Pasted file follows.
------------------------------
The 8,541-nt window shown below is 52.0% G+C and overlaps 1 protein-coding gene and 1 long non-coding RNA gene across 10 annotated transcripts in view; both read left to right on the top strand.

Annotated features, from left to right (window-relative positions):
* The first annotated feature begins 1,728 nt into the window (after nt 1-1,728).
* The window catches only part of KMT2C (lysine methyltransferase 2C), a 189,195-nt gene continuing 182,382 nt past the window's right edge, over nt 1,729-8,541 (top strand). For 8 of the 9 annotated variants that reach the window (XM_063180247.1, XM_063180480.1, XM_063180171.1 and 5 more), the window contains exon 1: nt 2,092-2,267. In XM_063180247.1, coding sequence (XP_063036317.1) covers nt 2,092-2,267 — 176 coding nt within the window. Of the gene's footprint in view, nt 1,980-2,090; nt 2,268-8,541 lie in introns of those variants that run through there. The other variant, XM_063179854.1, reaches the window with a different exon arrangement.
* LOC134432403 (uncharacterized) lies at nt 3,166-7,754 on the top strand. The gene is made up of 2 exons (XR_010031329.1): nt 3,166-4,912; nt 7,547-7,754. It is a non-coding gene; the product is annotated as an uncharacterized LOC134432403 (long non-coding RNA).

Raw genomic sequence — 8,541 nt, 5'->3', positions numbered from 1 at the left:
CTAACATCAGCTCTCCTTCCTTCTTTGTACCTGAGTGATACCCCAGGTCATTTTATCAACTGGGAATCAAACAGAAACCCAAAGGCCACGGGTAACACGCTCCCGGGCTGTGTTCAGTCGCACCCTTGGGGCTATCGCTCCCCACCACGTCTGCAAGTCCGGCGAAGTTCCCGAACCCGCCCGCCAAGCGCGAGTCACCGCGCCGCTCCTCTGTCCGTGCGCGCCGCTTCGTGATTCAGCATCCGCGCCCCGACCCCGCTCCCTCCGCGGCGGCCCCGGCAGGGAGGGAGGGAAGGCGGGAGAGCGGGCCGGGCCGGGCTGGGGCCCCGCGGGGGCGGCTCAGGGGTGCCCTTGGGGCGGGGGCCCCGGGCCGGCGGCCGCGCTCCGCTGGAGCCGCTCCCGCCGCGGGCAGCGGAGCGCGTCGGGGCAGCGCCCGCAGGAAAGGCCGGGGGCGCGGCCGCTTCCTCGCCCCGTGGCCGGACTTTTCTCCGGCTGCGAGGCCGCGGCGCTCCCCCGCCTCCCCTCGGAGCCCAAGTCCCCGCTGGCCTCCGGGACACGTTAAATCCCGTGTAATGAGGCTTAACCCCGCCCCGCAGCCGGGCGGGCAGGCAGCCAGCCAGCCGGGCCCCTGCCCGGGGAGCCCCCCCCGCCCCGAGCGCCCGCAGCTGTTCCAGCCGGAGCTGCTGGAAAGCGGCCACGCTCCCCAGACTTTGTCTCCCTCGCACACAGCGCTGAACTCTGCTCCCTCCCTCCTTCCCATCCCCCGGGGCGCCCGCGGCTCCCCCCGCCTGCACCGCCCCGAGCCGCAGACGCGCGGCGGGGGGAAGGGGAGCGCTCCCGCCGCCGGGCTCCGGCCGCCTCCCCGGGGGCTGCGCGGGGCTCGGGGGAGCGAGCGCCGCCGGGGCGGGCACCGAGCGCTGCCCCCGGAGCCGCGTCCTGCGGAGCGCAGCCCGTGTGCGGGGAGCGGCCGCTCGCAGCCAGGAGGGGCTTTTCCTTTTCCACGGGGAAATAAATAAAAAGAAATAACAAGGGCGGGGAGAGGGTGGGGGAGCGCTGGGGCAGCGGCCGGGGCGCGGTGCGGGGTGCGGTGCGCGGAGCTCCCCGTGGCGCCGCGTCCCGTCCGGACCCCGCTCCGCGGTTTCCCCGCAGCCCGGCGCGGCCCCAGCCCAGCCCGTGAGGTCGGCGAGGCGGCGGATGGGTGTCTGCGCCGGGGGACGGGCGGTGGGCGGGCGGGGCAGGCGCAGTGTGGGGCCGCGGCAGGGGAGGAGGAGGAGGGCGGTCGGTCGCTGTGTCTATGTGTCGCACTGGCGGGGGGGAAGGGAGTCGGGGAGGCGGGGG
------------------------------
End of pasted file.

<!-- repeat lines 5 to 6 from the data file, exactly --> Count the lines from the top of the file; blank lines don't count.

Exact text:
* LOC134432403 (uncharacterized) lies at nt 3,166-7,754 on the top strand. The gene is made up of 2 exons (XR_010031329.1): nt 3,166-4,912; nt 7,547-7,754. It is a non-coding gene; the product is annotated as an uncharacterized LOC134432403 (long non-coding RNA).

Raw genomic sequence — 8,541 nt, 5'->3', positions numbered from 1 at the left: